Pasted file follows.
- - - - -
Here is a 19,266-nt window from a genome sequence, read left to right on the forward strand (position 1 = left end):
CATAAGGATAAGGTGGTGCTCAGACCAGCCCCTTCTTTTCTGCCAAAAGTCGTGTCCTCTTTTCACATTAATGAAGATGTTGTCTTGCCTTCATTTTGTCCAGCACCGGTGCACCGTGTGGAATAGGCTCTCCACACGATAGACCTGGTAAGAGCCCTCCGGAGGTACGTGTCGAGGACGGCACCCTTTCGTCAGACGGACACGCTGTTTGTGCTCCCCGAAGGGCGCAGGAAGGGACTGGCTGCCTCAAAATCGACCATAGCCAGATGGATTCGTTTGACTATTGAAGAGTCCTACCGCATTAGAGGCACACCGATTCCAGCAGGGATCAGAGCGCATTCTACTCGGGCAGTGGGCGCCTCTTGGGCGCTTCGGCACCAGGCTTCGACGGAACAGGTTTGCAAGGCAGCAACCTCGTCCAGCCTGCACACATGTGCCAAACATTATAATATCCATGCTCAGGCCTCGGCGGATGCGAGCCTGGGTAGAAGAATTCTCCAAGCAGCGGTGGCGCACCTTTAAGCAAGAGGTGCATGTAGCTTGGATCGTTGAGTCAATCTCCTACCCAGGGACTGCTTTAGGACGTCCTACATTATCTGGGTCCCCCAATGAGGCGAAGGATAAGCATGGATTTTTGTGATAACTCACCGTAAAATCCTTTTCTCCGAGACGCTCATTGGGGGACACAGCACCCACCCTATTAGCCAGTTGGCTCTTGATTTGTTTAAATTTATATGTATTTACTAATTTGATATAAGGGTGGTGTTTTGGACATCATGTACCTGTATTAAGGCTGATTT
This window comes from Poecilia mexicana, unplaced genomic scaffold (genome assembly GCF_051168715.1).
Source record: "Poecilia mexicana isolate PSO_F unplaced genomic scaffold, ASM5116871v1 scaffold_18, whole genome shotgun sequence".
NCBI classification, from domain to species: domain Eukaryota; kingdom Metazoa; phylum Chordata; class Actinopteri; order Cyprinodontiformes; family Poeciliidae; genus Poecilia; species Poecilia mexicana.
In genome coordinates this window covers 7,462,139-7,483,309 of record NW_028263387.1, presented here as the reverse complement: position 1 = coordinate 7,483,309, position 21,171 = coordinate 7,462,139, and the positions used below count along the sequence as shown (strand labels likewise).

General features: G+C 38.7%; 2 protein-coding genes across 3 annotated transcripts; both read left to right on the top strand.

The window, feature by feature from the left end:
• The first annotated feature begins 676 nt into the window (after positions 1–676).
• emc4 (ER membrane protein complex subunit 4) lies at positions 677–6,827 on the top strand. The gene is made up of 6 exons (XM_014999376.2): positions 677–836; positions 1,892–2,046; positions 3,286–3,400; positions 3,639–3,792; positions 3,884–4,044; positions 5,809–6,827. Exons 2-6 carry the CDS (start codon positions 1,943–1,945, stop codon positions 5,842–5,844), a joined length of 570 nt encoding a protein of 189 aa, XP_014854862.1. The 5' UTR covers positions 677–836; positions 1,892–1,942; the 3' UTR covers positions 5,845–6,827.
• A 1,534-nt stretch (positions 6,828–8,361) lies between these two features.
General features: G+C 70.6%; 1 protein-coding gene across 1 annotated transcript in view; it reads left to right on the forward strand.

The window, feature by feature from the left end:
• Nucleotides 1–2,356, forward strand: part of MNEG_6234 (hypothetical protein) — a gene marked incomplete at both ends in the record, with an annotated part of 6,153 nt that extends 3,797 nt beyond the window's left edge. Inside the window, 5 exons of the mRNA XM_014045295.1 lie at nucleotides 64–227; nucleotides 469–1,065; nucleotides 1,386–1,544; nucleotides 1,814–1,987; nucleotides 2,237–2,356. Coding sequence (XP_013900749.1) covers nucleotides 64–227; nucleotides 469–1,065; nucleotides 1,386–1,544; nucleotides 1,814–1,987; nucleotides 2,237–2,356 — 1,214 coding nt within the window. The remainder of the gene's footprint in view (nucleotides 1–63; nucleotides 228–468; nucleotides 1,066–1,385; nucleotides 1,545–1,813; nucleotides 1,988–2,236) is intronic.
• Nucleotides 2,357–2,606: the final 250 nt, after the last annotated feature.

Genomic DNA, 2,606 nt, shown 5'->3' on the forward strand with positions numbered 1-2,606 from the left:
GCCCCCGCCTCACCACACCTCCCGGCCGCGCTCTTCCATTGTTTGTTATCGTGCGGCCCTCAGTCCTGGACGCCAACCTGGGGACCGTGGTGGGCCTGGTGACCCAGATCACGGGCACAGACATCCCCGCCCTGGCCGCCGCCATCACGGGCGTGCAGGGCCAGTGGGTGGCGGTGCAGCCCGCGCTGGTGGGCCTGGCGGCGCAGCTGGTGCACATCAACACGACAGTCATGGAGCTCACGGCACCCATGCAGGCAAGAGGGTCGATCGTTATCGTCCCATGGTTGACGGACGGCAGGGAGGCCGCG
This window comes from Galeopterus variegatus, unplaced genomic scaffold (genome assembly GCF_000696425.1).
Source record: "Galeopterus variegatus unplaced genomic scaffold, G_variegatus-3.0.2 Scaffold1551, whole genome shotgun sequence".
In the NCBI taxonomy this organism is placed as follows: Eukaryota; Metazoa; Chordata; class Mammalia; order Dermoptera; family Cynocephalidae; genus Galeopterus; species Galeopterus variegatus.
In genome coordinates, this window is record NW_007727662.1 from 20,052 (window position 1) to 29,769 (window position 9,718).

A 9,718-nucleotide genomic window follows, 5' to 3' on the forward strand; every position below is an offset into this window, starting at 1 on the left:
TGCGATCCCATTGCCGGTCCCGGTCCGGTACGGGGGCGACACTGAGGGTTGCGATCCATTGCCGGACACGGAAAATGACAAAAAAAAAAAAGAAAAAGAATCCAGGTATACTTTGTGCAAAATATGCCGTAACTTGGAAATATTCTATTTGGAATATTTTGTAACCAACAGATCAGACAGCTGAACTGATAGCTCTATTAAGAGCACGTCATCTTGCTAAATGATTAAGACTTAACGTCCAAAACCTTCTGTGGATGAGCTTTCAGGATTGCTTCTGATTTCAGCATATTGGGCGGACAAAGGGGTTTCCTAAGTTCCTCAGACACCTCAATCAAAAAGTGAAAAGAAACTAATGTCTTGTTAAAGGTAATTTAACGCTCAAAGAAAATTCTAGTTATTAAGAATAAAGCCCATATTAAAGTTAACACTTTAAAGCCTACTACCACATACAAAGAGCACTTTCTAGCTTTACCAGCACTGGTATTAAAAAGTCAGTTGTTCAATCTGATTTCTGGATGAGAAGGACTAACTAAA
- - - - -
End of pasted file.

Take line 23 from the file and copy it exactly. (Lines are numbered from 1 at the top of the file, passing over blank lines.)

TGCGATCCCATTGCCGGTCCCGGTCCGGTACGGGGGCGACACTGAGGGTTGCGATCCATTGCCGGACACGGAAAATGACAAAAAAAAAAAAGAAAAAGAATCCAGGTATACTTTGTGCAAAATATGCCGTAACTTGGAAATATTCTATTTGGAATATTTTGTAACCAACAGATCAGACAGCTGAACTGATAGCTCTATTAAGAGCACGTCATCTTGCTAAATGATTAAGACTTAACGTCCAAAACCTTCTGTGGATGAGCTTTCAGGATTGCTTCTGATTTCAGCATATTGGGCGGACAAAGGGGTTTCCTAAGTTCCTCAGACACCTCAATCAAAAAGTGAAAAGAAACTAATGTCTTGTTAAAGGTAATTTAACGCTCAAAGAAAATTCTAGTTATTAAGAATAAAGCCCATATTAAAGTTAACACTTTAAAGCCTACTACCACATACAAAGAGCACTTTCTAGCTTTACCAGCACTGGTATTAAAAAGTCAGTTGTTCAATCTGATTTCTGGATGAGAAGGACTAACTAAA